Reprinted with permission as a public service by the Landmark Society of the Niagara Frontier, now the Preservation Buffalo Niagara

Houses of Worship: A Guide to the Religious Architecture of Buffalo, New York
By James Napora
Table of Contents

The Melting Pot

One of the most interesting areas of the city, this neighborhood served as a melting pot as immigrant groups passed through the area during the early years of the city's history. Notable for the large German population which initially settled in here, it also was home to a large Black community which existed here from the time of the city's founding.

Blacks: Confined to a small portion of the area, by the 1840s the Black community had established itself in the area of Michigan and William. Centered on Vine Street, in an area whose fabric was virtually erased from the city during reconstruction of William Street, this community numbered almost 700 by the 1850s. Three buildings formed the nucleus of their community, the Michigan Street Baptist Church on Michigan; the Bethel AME Church (destroyed) and the Vine Alley Colored School (destroyed), both on Vine Alley, They served as the heart of this tight knit community for years.

Germans: The German population began to settle in the area initially in the early 1840s. Upon their arrival, the original commercial center of the city at the terminus of the Erie Canal had been densely settled. Seeking an area where they could sustain a more agrarian lifestyle, they selected the territory in the lower East Side. Within walking distance of Seneca Street, which formed the northern reaches of the commercial district at the time, the area proved attractive to the large numbers of arriving Germans.

Suitable for agriculture, the flat meadows of the East Side soon became home to the German Village. Clearing the land for farming, they also used the lumber as a cheap source of fuel and building materials. By 1855, almost 25.000 Germans called the East Side home. Here they established their churches, schools, social clubs, stores and taverns. As the area prospered and the city spread, it also became home to wealthy German craftsmen.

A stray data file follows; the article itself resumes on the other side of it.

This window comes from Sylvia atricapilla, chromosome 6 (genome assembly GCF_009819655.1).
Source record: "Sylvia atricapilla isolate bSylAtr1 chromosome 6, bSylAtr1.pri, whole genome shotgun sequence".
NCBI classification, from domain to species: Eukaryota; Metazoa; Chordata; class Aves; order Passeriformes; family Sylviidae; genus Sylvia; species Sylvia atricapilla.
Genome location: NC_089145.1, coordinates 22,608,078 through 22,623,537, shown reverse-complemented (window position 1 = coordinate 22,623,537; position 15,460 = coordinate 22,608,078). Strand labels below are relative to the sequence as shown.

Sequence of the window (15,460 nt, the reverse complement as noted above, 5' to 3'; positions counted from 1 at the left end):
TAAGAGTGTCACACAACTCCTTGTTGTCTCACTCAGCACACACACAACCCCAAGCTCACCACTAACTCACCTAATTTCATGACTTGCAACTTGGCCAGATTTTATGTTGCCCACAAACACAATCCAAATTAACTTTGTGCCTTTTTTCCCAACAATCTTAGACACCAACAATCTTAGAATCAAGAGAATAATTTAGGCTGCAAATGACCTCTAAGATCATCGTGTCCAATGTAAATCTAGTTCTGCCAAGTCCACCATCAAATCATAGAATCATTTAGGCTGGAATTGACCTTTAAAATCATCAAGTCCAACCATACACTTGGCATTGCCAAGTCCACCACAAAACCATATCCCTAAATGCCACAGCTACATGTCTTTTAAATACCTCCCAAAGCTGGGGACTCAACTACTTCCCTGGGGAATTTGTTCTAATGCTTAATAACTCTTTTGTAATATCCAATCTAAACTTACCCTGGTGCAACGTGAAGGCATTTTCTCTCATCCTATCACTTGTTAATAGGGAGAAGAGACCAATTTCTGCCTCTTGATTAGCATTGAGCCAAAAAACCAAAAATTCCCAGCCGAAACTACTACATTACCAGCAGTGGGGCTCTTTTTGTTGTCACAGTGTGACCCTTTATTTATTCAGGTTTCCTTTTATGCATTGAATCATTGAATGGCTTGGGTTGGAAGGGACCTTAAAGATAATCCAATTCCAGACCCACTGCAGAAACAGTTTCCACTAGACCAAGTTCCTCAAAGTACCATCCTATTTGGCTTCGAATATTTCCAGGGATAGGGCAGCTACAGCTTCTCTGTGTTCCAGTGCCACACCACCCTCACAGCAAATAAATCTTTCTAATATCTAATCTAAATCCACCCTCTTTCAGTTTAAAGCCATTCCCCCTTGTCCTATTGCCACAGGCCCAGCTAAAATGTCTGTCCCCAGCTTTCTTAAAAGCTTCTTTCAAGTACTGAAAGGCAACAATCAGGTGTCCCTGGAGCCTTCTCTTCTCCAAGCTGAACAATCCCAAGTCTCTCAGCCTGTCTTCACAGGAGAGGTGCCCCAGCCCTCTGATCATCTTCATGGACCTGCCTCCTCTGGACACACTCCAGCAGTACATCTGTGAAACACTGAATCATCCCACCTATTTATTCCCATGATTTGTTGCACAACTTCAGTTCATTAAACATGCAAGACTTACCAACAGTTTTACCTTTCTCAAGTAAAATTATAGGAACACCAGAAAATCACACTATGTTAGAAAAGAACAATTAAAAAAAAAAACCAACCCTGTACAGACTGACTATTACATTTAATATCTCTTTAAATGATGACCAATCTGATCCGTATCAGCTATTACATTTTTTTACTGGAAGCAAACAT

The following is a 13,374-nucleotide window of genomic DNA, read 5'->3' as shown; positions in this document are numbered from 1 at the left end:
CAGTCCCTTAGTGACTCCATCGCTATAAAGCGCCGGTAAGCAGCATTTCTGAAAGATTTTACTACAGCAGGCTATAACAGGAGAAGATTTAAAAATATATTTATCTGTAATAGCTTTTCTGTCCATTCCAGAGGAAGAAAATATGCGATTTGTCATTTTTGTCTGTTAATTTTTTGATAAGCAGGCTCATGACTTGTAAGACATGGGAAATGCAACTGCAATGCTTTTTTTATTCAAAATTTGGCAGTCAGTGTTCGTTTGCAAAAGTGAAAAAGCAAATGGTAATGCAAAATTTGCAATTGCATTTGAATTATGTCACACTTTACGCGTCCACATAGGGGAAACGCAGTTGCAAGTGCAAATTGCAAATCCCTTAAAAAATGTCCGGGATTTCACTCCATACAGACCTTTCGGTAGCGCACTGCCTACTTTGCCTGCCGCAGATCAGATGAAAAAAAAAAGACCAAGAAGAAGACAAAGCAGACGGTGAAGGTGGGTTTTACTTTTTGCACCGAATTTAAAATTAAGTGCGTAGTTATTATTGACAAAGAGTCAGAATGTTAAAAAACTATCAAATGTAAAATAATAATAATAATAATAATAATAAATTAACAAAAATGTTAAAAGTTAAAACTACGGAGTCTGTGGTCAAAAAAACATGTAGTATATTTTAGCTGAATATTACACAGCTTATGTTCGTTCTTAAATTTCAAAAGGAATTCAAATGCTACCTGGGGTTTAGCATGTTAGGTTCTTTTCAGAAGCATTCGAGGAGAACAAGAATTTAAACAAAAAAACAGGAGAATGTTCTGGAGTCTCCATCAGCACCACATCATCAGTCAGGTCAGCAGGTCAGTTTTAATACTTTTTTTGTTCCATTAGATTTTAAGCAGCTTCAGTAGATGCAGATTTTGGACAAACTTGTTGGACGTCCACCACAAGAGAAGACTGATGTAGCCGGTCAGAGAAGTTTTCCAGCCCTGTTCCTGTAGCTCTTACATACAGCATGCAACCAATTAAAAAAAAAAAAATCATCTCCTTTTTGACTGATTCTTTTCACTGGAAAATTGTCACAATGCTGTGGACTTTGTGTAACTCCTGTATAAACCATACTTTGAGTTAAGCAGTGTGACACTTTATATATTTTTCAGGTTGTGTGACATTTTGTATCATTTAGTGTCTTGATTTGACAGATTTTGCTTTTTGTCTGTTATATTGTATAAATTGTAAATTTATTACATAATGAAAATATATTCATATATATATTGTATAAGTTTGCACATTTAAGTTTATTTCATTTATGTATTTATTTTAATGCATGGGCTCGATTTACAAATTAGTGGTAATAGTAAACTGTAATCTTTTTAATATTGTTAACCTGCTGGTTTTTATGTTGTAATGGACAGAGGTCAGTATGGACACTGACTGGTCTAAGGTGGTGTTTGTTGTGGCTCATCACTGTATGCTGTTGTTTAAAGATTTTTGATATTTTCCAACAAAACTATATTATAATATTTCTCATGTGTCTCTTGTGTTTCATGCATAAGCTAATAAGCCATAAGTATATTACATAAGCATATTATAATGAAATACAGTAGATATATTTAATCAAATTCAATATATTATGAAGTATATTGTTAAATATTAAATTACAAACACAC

South of Clinton Street along Swan, Seneca and North and South Division Streets, the more prosperous merchants of the city built fashionable homes and townhouses. Surrounded by their wrought iron fences, these residences exuded an air of prosperity in the growing city.

Italian Campanese: In this same neighborhood, one of the five Italian communities prospered by the turn of the century. Arriving around the turn of the century, the Campanese, from the area around Naples, lived here until being dislocated by the city's well intended urban renewal efforts in the Ellicott District in 1959. St. Lucy's Church, located in the former Second Presbyterian Church (destroyed) at Swan near Chicago Streets,, will long be remembered as the spiritual and social center of the community.

Polish: The area around Broadway and Pine constituted the nucleus of the earliest Polish community in the city. Prior to the formal establishment of the Polish community around St. Stanislaus Church in 1873, almost 500 men, women and children resided in homes along Broadway, Pine, Ash, Walnut, Spruce, Sycamore, Genesee and Carroll Streets.

Jews: The fifth immigrant group to initially reside in the area consisted of a significant Jewish community. Arriving in the city in the 1840s, by 1847 they had established Temple Beth-El, the first Jewish congregation between New York City and Chicago.

By 1874, they had erected their second house of worship on Elm Street near North Division. By the mid 1880s, their numbers had increased considerably. Quickly forming into a close-knit community, they organized a number of other congregations located on Pratt, Hickory and other area streets.

By the turn of the century, William Street formed the heart of the community, being lined with the shops of Jewish merchants. The Jewish Community Center, located on Jefferson north of William on land now occupied by the Pratt-Willert housing projects, for years served as the social center for the Jewish population.

© 1995 James Napora
Page by Chuck LaChiusa with the assistance of David Torke
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